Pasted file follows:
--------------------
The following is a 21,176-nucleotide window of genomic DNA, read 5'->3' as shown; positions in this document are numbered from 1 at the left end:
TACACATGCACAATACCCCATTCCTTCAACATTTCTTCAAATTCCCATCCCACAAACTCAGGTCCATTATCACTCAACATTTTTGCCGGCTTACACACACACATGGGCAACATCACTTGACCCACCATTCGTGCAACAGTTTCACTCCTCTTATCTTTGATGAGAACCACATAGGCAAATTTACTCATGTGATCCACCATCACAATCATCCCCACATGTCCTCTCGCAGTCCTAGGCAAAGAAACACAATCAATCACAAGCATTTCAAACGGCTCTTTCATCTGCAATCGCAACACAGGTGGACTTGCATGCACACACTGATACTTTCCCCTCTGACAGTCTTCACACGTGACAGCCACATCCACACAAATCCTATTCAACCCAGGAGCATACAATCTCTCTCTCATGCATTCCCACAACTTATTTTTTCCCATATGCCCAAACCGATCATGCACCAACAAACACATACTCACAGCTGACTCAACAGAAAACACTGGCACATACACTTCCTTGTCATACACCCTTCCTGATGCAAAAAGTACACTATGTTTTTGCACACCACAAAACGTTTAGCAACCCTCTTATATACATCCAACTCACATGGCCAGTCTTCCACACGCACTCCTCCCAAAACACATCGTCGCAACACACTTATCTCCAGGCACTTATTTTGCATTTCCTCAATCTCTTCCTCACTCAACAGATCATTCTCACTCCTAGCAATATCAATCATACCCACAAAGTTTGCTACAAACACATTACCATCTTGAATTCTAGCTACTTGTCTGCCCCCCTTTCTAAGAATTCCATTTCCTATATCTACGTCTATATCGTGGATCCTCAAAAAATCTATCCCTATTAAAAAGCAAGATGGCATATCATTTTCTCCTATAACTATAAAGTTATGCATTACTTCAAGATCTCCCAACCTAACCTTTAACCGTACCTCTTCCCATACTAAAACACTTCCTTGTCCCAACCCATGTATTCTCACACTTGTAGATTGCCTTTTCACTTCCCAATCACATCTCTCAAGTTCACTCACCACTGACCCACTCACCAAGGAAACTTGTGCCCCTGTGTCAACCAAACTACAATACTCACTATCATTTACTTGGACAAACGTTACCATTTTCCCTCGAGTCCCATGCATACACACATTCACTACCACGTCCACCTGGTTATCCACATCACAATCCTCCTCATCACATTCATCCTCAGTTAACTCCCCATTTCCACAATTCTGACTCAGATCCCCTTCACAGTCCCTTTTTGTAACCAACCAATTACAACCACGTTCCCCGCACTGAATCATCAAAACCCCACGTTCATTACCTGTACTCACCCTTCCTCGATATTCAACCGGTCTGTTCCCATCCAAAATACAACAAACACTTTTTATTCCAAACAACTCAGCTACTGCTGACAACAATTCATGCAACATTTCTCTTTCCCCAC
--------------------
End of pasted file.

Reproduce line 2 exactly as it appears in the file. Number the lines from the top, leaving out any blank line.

TACACATGCACAATACCCCATTCCTTCAACATTTCTTCAAATTCCCATCCCACAAACTCAGGTCCATTATCACTCAACATTTTTGCCGGCTTACACACACACATGGGCAACATCACTTGACCCACCATTCGTGCAACAGTTTCACTCCTCTTATCTTTGATGAGAACCACATAGGCAAATTTACTCATGTGATCCACCATCACAATCATCCCCACATGTCCTCTCGCAGTCCTAGGCAAAGAAACACAATCAATCACAAGCATTTCAAACGGCTCTTTCATCTGCAATCGCAACACAGGTGGACTTGCATGCACACACTGATACTTTCCCCTCTGACAGTCTTCACACGTGACAGCCACATCCACACAAATCCTATTCAACCCAGGAGCATACAATCTCTCTCTCATGCATTCCCACAACTTATTTTTTCCCATATGCCCAAACCGATCATGCACCAACAAACACATACTCACAGCTGACTCAACAGAAAACACTGGCACATACACTTCCTTGTCATACACCCTTCCTGATGCAAAAAGTACACTATGTTTTTGCACACCACAAAACGTTTAGCAACCCTCTTATATACATCCAACTCACATGGCCAGTCTTCCACACGCACTCCTCCCAAAACACATCGTCGCAACACACTTATCTCCAGGCACTTATTTTGCATTTCCTCAATCTCTTCCTCACTCAACAGATCATTCTCACTCCTAGCAATATCAATCATACCCACAAAGTTTGCTACAAACACATTACCATCTTGAATTCTAGCTACTTGTCTGCCCCCCTTTCTAAGAATTCCATTTCCTATATCTACGTCTATATCGTGGATCCTCAAAAAATCTATCCCTATTAAAAAGCAAGATGGCATATCATTTTCTCCTATAACTATAAAGTTATGCATTACTTCAAGATCTCCCAACCTAACCTTTAACCGTACCTCTTCCCATACTAAAACACTTCCTTGTCCCAACCCATGTATTCTCACACTTGTAGATTGCCTTTTCACTTCCCAATCACATCTCTCAAGTTCACTCACCACTGACCCACTCACCAAGGAAACTTGTGCCCCTGTGTCAACCAAACTACAATACTCACTATCATTTACTTGGACAAACGTTACCATTTTCCCTCGAGTCCCATGCATACACACATTCACTACCACGTCCACCTGGTTATCCACATCACAATCCTCCTCATCACATTCATCCTCAGTTAACTCCCCATTTCCACAATTCTGACTCAGATCCCCTTCACAGTCCCTTTTTGTAACCAACCAATTACAACCACGTTCCCCGCACTGAATCATCAAAACCCCACGTTCATTACCTGTACTCACCCTTCCTCGATATTCAACCGGTCTGTTCCCATCCAAAATACAACAAACACTTTTTATTCCAAACAACTCAGCTACTGCTGACAACAATTCATGCAACATTTCTCTTTCCCCAC